Highveld closed

A feeling of dismay and shock sank in when it was announced that Evraz Highveld Steel and Vanadium closed its doors.
This leaves some 1 753 employees without work and because of the company’s dire cash flow constraints, workers will not receive salaries or any other remuneration at this stage and they have no medical cover.
Although the reality of the steel company’s financial crisis stared everyone in the face, there was still a glimmer of hope that somehow the company would pull through.

The final nail in Highveld’s coffin was the lapse of the Training Layoff Scheme (TLS).
Every straw was held onto when Highveld was forced to stop production on July 20 last year. Several meetings with the Commission for Conciliation, and Mediation, National Union of Metalworkers of South Africa and Solidarity followed and it was decided to enter into the TLS as an alternative to avoid the proposed retrenchments.
Through this agreement, 600 staff has been placed on TLS for six months from November 26 rather than being retrenched.


Under the TLS employees had an opportunity to improve their skills whilst also receiving a percentage of their salaries. This was to be funded by the Unemployment Insurance Fund/MerSeta and National Skills Fund.
But this plan also did not see the light as the Department of Labour has decided to stop the payments of the TLS in response to the announcement that the Chinese International Resources Limited transaction has failed. The transaction collapsed after the conditions precedent were either not fulfilled or waived by the January 31 deadline.

“We are obviously disappointed with this development as we still believe that with the support of the Training Layoff Scheme as well as relatively modest funding, part of the company can be saved. However, these developments have significantly reduced our optionality,” Highveld Chief Executive Officer Mr Johan Burger said.

“The company had placed workers on a training layoff scheme and paid for their training in hopes that the UIF would refund the money spent and the company would then continue to operate,” said Solidarity Deputy General Secretary for the Metal Industry, Mr Marius Croucamp.

Croucamp said there are several irregularities in the behaviour of the Department of Labour with regard to Highveld Steel and the crisis in which the company finds itself.
He said the business rescue practitioners is now winding down and looking into the possibility of selling their assets to pay off debts and salaries.

Croucamp said that in order to allay the impact of the retrenchment process on its members, Solidarity will look after its members’ interests during consultations with the company.

“Among others things, we shall, in collaboration with Solidarity Helping Hand, supply food parcels to members and their families. In addition, we’ll continue to put pressure on the government to acknowledge its role in the crisis, as well as its responsibility towards the company and its workers.”

This sad news rocked eMalahleni to its core and it could be the end of Highveld’s rich history.
The company’ first entry on its timeline starts with excitement back in 1957 when Highveld was founded when Minerals Engineering of Colorado built a plant in eMalahleni to produce 1.4 million kilograms vanadium pentoxide a year.
Between the pages people built their dreams, and aspirations. Highveld was a beacon in the City of Coal and it became one of 15 largest steel producers in the world.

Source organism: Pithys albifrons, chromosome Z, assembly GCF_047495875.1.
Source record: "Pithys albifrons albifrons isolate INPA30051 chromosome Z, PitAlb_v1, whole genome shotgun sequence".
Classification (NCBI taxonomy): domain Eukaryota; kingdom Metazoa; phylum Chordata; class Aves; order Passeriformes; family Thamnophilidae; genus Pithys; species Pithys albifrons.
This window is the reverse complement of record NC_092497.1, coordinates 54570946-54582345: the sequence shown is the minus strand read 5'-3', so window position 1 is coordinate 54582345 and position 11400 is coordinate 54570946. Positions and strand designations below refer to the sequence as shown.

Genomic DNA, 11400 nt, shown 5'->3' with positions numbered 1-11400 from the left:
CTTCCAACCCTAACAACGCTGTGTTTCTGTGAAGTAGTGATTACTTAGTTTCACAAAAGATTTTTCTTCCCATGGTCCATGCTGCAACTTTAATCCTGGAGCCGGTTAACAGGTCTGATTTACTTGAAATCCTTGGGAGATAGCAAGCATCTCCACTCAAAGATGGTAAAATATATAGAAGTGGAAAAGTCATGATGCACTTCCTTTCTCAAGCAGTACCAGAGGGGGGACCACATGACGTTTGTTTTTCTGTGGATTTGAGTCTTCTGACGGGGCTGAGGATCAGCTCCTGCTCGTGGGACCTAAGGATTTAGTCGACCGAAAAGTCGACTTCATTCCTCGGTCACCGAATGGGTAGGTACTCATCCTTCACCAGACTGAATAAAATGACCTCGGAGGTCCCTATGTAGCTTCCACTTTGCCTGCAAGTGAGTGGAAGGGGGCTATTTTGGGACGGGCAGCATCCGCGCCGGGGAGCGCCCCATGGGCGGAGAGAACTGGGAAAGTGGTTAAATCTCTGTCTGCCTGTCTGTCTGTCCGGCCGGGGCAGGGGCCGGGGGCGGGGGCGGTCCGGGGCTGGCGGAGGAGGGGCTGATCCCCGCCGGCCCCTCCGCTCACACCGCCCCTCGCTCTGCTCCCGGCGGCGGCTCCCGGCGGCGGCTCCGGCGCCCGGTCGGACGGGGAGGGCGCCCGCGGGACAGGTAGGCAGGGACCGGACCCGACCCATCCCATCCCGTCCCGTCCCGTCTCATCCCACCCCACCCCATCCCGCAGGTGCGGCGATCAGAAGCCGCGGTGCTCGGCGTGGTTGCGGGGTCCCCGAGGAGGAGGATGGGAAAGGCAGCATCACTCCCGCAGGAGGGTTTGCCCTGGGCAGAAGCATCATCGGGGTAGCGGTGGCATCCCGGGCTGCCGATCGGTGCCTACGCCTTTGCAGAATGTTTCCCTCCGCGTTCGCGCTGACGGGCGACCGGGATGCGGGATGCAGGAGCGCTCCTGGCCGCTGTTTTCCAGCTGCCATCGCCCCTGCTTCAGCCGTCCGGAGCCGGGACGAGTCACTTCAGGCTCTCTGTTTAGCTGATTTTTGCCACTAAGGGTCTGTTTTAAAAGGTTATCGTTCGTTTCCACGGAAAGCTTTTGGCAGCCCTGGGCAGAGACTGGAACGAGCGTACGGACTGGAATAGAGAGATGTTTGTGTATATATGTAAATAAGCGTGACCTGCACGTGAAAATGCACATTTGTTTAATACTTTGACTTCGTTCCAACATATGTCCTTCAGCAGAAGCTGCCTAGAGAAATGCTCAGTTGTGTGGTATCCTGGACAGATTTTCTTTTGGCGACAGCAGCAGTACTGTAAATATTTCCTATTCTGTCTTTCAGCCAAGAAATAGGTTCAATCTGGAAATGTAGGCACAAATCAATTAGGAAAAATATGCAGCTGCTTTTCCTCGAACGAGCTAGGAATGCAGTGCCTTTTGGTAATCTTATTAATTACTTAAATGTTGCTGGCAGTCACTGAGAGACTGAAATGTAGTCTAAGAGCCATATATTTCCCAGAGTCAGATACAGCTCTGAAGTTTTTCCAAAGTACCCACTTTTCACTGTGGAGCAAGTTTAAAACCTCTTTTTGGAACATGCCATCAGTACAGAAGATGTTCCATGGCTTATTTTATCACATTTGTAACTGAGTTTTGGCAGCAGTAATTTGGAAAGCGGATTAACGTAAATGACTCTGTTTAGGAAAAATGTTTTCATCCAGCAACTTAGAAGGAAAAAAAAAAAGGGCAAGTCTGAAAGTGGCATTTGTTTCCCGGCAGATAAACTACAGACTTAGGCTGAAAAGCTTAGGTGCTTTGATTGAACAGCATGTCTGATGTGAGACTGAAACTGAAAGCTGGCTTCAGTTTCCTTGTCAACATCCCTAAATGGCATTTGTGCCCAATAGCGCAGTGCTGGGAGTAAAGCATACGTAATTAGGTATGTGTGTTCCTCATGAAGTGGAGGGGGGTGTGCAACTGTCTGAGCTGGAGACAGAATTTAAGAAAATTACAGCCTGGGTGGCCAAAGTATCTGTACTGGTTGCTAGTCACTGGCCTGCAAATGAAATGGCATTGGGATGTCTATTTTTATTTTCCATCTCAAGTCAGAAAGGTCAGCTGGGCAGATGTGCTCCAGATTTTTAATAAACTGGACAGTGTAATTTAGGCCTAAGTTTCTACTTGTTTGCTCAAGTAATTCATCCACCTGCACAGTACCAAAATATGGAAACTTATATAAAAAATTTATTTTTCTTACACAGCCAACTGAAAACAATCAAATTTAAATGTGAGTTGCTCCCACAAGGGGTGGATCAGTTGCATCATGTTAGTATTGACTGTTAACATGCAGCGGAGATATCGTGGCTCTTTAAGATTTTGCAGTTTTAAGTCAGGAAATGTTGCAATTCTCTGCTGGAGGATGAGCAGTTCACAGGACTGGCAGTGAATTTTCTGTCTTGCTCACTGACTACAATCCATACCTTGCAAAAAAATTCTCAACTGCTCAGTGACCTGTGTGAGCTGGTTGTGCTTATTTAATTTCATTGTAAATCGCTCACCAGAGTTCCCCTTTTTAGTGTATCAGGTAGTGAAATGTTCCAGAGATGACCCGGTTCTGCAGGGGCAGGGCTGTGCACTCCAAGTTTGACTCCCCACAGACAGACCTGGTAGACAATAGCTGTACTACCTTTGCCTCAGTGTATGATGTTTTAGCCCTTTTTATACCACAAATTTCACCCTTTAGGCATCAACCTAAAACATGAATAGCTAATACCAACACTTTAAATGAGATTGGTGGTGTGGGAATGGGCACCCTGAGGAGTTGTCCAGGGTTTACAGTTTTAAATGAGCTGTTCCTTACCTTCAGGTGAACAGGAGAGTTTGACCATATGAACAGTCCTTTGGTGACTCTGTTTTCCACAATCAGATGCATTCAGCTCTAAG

Its downfall was the cheaper Chinese imports, demand that plunged, a very high overhead cost base and inefficient structure in the company, poor levels of efficiency and productivity and constrained cash flow amongst others.
In a letter to its employees the company stated that the Business Rescue Practitioners will continue to explore the possible sale of all of the business or any part thereof as a going concern.

“If, at any stage during the consultation process an offer is made to purchase the business or any part thereof, as a going concern, serious consideration will be given to such offer. It is proposed that if the company continues with or enters into serious negotiations with any prospective purchaser in respect of the business or any part thereof, the proposed retrenchments in respect of the employees employed in respect of the business or the part of the business which is potentially to be sold will be suspended, pending the outcome of those negotiations,” is a glimmer of hope that Highveld offers.

Solidarity is calling on residents of eMalahleni to open their hearts.

“Solidarity and the Helping Hand branch of eMalahleni will be hosting a charity initiative on Friday, February 19 whereby families affected by the sudden closure of Highveld will be supplied with food,” said Ms Chris-Mari Hill of Solidarity’s Helping Hand project.

You can make a difference by donating fruit, vegetables or any other food.

Contact Hill for more information on this project: 072 180 2175 or 082 829 2546.

Another entity ‘Witbank in Nood’ has also come on board and is offering help to people affected by this disaster.

Ms Mara Cronje from ‘Witbank in Nood’ said they will appreciate everyone willing to help alleviate the need.

“There are so many households that are now facing an unknown future. People are going to loose their homes, their vehicles, schools are going to feel the impact as there is just no money to pay school fees. Please help,” Cronje pleaded.

If you want to contribute towards ‘Witbank in Nood’ contact Cronje: 082 840 5796 or Magda Schoeman 082 451 2148.

Zita Goldswain
Assistant Editor

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